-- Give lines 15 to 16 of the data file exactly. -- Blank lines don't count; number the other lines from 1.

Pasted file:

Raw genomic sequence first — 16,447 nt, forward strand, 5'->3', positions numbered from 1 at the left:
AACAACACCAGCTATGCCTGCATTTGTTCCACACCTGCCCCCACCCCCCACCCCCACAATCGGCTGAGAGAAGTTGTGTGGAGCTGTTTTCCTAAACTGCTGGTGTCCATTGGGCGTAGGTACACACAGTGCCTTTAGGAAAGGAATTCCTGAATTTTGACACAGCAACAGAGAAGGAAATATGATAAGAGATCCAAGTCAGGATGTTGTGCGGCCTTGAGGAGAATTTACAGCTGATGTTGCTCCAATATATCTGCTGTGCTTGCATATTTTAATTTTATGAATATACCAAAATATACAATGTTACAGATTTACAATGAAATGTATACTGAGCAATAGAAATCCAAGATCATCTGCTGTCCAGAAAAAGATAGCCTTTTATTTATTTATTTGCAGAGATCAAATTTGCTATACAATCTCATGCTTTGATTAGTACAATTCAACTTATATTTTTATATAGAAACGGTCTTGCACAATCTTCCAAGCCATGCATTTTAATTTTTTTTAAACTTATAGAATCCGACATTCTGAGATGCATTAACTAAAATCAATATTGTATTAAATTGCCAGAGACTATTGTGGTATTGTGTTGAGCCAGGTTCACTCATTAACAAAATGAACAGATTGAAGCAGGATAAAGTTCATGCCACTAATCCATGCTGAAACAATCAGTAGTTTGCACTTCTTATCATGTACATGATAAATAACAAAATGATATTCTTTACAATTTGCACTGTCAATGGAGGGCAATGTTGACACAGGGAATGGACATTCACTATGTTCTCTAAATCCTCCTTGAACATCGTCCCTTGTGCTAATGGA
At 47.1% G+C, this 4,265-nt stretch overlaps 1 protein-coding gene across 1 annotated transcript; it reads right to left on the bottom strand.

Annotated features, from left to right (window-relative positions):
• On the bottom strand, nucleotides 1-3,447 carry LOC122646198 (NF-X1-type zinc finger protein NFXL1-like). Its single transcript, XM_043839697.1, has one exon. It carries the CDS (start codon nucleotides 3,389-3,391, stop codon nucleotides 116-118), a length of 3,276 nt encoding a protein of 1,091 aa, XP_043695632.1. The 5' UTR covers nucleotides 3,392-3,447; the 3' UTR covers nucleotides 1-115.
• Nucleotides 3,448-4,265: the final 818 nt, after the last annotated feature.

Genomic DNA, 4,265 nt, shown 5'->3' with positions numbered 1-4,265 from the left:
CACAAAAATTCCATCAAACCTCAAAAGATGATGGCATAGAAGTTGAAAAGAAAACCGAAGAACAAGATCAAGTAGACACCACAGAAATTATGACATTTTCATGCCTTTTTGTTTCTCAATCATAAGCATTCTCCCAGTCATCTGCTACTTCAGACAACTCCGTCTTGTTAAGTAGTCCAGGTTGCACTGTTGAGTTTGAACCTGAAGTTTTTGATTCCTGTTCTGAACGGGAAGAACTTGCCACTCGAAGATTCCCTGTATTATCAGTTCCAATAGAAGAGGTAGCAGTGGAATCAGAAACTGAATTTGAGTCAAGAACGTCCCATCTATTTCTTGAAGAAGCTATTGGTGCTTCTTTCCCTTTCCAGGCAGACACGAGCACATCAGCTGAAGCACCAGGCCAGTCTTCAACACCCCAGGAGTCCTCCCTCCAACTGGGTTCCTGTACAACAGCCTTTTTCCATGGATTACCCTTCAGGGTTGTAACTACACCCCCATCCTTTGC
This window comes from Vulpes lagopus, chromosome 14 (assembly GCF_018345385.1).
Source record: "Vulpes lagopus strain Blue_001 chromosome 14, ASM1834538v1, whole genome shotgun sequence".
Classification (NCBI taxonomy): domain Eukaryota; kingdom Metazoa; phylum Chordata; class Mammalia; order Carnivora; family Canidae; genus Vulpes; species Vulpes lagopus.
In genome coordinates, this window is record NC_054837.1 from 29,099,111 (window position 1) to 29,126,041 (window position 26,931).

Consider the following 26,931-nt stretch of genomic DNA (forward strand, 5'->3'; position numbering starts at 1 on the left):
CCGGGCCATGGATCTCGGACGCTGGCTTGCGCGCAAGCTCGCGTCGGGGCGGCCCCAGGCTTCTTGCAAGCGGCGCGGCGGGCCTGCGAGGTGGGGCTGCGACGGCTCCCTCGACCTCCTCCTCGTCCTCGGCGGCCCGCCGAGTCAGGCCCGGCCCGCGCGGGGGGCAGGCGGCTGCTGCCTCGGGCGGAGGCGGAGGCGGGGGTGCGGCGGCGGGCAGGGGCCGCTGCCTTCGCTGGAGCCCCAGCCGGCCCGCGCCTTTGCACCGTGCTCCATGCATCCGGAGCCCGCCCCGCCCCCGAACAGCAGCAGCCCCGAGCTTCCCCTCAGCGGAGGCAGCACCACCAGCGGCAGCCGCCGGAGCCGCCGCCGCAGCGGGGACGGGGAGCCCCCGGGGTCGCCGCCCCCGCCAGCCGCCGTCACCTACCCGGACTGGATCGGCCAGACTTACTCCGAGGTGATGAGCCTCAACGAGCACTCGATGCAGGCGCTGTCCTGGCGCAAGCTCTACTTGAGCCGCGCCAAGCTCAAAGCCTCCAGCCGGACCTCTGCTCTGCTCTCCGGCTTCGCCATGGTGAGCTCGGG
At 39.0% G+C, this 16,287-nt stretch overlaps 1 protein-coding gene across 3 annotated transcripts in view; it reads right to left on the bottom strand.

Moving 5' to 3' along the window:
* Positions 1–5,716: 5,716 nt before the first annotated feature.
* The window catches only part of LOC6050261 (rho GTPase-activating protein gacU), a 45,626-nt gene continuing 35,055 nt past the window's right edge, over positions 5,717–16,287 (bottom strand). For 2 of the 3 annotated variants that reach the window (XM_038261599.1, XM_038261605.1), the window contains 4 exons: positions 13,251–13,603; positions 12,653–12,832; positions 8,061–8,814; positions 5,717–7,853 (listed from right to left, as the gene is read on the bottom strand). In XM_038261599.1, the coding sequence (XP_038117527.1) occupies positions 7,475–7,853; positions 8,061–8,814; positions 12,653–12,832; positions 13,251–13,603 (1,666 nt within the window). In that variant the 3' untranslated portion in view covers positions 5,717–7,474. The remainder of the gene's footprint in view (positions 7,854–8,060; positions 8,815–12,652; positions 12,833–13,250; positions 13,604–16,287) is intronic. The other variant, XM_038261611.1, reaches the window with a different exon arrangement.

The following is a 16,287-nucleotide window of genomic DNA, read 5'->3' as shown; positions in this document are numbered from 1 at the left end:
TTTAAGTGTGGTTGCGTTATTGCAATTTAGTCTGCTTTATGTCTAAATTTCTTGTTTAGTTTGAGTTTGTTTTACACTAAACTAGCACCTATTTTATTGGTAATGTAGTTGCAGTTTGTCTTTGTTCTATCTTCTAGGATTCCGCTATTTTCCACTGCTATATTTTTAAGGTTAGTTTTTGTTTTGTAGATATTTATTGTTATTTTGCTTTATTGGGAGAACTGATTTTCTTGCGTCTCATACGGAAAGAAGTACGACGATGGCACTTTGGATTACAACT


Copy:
At 39.0% G+C, this 16,287-nt stretch overlaps 1 protein-coding gene across 3 annotated transcripts in view; it reads right to left on the bottom strand.

Moving 5' to 3' along the window: